UGA’s Arik Gilbert, other transfers can play in SEC without sitting out a year

Credit: AP

Credit: AP

The SEC and the Big East have eliminated their intraconference transfer policies, allowing athletes to transfer within the leagues without sitting out a season and losing a year of eligibility.

The decisions were made in each conference by university presidents and chancellors. The changes take effect immediately and are in line with the trend throughout college sports to allow more freedom for athletes who switch schools.

The change means transfers like Arik Gilbert (who last played at LSU) and Brandon Turnage (Alabama) can play for the Bulldogs immediately. Other schools see big benefits too, like Alabama, which added former Tennessee linebacker Henry To’o To’o, and Auburn, which gained former LSU quarterback T.J. Finley.

The SEC’s change will more closely align the conference with NCAA rules. One difference with the SEC is it will require athletes who play fall sports — such as football — to declare their intent to transfer by Feb. 1. NCAA rules will require fall and winter sport athletes to notify their schools of a transfer by May 1 and spring sport athletes by July 1.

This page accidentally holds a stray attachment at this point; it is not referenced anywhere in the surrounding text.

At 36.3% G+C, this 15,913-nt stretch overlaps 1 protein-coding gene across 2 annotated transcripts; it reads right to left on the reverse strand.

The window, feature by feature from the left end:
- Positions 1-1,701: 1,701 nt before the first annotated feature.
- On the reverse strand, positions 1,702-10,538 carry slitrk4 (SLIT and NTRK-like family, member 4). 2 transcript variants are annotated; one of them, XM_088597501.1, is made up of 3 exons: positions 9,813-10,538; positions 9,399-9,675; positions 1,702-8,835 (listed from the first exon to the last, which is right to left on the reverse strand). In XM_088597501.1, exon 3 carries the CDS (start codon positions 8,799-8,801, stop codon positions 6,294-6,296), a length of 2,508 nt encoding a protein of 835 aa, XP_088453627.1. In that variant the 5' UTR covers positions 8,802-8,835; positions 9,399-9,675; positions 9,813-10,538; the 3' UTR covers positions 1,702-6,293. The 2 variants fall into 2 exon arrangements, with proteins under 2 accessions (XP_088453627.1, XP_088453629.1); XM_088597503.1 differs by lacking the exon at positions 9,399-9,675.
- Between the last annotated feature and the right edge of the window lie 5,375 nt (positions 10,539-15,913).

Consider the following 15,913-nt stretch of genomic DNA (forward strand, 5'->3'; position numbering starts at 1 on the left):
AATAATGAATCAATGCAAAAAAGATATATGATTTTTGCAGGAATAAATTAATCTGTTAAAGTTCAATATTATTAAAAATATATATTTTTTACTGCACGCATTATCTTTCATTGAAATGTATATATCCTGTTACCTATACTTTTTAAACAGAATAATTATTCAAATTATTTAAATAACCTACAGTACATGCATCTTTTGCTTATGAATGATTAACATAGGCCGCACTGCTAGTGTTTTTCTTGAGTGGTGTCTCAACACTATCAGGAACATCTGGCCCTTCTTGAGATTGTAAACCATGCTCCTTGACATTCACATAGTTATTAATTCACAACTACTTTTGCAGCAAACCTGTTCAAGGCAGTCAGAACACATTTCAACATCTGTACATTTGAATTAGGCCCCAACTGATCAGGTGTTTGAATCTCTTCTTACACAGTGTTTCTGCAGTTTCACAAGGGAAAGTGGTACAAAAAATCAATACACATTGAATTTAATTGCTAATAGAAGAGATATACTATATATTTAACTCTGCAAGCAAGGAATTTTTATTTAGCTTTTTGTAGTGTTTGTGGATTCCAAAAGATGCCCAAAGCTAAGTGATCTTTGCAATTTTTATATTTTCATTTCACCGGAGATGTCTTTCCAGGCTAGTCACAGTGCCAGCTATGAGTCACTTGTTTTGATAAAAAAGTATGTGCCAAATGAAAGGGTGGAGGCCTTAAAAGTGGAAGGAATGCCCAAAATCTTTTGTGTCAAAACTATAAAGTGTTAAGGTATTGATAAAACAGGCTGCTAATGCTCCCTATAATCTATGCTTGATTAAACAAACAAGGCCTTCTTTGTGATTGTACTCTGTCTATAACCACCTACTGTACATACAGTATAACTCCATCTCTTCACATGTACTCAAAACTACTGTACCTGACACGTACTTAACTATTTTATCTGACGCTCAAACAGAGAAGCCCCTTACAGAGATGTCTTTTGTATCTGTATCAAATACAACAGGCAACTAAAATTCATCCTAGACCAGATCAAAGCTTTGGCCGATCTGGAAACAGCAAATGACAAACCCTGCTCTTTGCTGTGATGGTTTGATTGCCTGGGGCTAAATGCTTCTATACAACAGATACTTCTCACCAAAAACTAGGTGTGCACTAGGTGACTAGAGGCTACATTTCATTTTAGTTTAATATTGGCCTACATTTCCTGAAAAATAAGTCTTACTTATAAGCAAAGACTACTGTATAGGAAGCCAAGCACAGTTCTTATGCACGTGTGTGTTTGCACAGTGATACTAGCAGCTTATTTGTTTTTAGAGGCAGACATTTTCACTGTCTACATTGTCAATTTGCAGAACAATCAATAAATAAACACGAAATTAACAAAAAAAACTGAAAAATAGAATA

The SEC's deadlines for winter and spring athletes will be the same as the NCAA's.

A new NCAA policy passed in April allows athletes in all sports to transfer once and be eligible to play immediately. For years, football, basketball, men's hockey and baseball players did not have access to the one-time exception that athletes in other sports had and were forced to sit out a season after transferring as an undergraduate to a school at the same level of NCAA competition.

Many conferences including the ACC, Pac-12 and Big 12 already dropped their restrictions on intraconference transfers.